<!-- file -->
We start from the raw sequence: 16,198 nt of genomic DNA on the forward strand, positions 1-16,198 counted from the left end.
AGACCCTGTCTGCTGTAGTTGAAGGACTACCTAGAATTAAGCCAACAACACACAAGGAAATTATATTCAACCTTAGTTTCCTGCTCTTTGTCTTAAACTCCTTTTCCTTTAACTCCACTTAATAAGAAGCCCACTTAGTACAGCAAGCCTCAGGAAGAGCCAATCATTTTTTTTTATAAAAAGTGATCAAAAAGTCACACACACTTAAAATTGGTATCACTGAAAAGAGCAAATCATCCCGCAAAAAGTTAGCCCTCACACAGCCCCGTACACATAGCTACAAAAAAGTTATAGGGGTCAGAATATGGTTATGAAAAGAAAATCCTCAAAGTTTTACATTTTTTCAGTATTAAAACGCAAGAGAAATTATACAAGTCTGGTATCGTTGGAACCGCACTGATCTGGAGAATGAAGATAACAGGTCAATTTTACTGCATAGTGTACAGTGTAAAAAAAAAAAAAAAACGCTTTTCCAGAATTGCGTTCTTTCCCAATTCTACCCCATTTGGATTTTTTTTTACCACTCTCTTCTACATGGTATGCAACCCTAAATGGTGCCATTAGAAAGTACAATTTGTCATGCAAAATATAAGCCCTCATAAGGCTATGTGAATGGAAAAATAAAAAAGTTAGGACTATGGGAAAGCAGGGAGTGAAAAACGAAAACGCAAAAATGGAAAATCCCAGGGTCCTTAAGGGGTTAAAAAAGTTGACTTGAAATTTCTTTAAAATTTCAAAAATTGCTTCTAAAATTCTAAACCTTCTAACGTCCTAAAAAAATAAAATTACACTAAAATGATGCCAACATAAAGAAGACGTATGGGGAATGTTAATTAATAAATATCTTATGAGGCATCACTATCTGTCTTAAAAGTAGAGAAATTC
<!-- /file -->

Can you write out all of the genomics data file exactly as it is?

We start from the raw sequence: 16,198 nt of genomic DNA on the forward strand, positions 1-16,198 counted from the left end.
AGACCCTGTCTGCTGTAGTTGAAGGACTACCTAGAATTAAGCCAACAACACACAAGGAAATTATATTCAACCTTAGTTTCCTGCTCTTTGTCTTAAACTCCTTTTCCTTTAACTCCACTTAATAAGAAGCCCACTTAGTACAGCAAGCCTCAGGAAGAGCCAATCATTTTTTTTTATAAAAAGTGATCAAAAAGTCACACACACTTAAAATTGGTATCACTGAAAAGAGCAAATCATCCCGCAAAAAGTTAGCCCTCACACAGCCCCGTACACATAGCTACAAAAAAGTTATAGGGGTCAGAATATGGTTATGAAAAGAAAATCCTCAAAGTTTTACATTTTTTCAGTATTAAAACGCAAGAGAAATTATACAAGTCTGGTATCGTTGGAACCGCACTGATCTGGAGAATGAAGATAACAGGTCAATTTTACTGCATAGTGTACAGTGTAAAAAAAAAAAAAAAACGCTTTTCCAGAATTGCGTTCTTTCCCAATTCTACCCCATTTGGATTTTTTTTTACCACTCTCTTCTACATGGTATGCAACCCTAAATGGTGCCATTAGAAAGTACAATTTGTCATGCAAAATATAAGCCCTCATAAGGCTATGTGAATGGAAAAATAAAAAAGTTAGGACTATGGGAAAGCAGGGAGTGAAAAACGAAAACGCAAAAATGGAAAATCCCAGGGTCCTTAAGGGGTTAAAAAAGTTGACTTGAAATTTCTTTAAAATTTCAAAAATTGCTTCTAAAATTCTAAACCTTCTAACGTCCTAAAAAAATAAAATTACACTAAAATGATGCCAACATAAAGAAGACGTATGGGGAATGTTAATTAATAAATATCTTATGAGGCATCACTATCTGTCTTAAAAGTAGAGAAATTC